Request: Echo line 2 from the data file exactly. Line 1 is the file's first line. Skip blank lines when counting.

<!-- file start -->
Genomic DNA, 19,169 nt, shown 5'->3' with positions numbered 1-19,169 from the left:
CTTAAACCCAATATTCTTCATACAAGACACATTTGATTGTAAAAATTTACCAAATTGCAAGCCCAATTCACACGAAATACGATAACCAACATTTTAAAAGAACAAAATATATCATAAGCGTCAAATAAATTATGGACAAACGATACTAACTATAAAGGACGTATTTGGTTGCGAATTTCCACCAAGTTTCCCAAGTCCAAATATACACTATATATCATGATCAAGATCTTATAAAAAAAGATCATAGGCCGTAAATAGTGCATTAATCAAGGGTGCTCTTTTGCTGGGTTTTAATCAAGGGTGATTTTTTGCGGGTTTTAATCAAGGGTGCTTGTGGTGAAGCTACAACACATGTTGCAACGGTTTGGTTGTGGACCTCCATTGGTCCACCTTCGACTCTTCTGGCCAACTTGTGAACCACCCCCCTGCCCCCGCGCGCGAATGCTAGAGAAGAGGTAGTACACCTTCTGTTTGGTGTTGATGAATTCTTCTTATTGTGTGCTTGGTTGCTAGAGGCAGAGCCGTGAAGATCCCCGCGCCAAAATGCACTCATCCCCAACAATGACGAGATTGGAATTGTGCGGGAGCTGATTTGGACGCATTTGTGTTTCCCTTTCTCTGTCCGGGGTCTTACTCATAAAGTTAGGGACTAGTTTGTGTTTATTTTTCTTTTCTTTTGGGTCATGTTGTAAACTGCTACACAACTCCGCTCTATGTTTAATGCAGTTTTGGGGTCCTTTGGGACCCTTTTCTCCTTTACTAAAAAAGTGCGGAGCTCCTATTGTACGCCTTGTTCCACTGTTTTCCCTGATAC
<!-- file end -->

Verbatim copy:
CTTAAACCCAATATTCTTCATACAAGACACATTTGATTGTAAAAATTTACCAAATTGCAAGCCCAATTCACACGAAATACGATAACCAACATTTTAAAAGAACAAAATATATCATAAGCGTCAAATAAATTATGGACAAACGATACTAACTATAAAGGACGTATTTGGTTGCGAATTTCCACCAAGTTTCCCAAGTCCAAATATACACTATATATCATGATCAAGATCTTATAAAAAAAGATCATAGGCCGTAAATAGTGCATTAATCAAGGGTGCTCTTTTGCTGGGTTTTAATCAAGGGTGATTTTTTGCGGGTTTTAATCAAGGGTGCTTGTGGTGAAGCTACAACACATGTTGCAACGGTTTGGTTGTGGACCTCCATTGGTCCACCTTCGACTCTTCTGGCCAACTTGTGAACCACCCCCCTGCCCCCGCGCGCGAATGCTAGAGAAGAGGTAGTACACCTTCTGTTTGGTGTTGATGAATTCTTCTTATTGTGTGCTTGGTTGCTAGAGGCAGAGCCGTGAAGATCCCCGCGCCAAAATGCACTCATCCCCAACAATGACGAGATTGGAATTGTGCGGGAGCTGATTTGGACGCATTTGTGTTTCCCTTTCTCTGTCCGGGGTCTTACTCATAAAGTTAGGGACTAGTTTGTGTTTATTTTTCTTTTCTTTTGGGTCATGTTGTAAACTGCTACACAACTCCGCTCTATGTTTAATGCAGTTTTGGGGTCCTTTGGGACCCTTTTCTCCTTTACTAAAAAAGTGCGGAGCTCCTATTGTACGCCTTGTTCCACTGTTTTCCCTGATAC